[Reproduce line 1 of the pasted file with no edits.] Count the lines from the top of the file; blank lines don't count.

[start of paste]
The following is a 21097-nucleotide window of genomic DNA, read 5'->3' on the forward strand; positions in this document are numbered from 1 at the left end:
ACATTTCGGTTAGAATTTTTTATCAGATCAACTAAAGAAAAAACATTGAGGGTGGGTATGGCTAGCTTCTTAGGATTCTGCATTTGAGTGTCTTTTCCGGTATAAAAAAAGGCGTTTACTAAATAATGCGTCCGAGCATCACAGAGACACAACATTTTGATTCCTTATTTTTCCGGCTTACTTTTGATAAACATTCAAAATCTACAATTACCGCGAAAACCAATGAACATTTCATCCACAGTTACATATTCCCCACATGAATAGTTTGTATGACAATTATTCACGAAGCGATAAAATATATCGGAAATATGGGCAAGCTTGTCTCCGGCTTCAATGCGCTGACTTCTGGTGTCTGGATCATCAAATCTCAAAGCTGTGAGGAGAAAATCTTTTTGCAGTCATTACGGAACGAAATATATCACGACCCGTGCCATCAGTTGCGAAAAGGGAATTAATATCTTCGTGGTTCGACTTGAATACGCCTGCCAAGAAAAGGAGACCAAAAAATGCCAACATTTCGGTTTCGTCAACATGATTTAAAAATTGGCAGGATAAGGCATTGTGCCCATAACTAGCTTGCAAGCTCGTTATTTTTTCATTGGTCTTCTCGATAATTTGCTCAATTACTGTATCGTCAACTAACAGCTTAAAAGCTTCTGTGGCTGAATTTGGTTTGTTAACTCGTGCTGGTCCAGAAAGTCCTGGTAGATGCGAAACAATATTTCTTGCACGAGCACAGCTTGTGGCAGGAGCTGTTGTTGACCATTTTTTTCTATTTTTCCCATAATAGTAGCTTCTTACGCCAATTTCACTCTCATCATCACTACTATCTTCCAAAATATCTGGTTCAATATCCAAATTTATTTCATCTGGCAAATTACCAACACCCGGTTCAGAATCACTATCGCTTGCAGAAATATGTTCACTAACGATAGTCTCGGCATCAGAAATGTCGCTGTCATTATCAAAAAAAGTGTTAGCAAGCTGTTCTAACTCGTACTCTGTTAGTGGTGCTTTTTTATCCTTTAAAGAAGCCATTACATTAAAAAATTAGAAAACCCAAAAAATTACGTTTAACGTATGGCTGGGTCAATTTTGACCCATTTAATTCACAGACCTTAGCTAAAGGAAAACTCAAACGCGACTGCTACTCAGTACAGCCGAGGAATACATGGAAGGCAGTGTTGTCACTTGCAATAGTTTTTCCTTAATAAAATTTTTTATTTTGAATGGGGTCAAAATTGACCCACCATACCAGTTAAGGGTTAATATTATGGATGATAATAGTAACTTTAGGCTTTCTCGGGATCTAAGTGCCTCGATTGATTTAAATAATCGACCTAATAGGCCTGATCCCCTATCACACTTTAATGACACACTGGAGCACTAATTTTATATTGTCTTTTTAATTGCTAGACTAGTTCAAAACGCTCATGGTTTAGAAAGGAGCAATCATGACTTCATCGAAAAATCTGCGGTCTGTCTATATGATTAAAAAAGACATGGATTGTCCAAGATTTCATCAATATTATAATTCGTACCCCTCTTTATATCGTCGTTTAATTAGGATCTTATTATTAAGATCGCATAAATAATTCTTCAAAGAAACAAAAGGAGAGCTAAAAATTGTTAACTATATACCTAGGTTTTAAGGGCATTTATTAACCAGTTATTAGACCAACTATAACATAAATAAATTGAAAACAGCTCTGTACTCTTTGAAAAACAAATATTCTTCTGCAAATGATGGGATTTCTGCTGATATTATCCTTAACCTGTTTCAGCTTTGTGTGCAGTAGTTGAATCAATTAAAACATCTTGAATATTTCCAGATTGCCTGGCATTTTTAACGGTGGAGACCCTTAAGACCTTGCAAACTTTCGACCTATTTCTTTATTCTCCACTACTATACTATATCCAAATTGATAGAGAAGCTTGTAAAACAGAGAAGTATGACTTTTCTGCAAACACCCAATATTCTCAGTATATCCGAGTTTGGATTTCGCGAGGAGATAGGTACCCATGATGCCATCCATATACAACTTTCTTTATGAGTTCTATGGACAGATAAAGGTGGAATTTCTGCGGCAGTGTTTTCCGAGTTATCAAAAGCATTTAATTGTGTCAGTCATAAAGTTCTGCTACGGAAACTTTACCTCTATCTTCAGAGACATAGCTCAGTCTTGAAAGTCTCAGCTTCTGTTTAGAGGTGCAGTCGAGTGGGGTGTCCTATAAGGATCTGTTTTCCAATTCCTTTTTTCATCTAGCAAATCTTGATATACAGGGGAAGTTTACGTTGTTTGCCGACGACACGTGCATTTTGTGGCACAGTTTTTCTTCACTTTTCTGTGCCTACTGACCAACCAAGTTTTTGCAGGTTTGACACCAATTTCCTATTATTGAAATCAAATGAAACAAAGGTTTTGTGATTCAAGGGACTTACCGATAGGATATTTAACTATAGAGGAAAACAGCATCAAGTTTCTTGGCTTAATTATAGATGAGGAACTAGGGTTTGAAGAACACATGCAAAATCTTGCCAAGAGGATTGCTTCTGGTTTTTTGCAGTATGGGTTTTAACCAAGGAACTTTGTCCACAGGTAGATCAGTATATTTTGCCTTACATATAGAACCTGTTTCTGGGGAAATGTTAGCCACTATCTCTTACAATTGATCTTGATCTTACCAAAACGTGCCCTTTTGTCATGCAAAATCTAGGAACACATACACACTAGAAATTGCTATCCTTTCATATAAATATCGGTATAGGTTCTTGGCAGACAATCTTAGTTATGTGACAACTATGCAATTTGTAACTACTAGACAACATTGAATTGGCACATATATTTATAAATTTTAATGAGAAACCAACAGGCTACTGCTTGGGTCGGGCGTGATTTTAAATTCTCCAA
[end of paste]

The following is a 21097-nucleotide window of genomic DNA, read 5'->3' on the forward strand; positions in this document are numbered from 1 at the left end: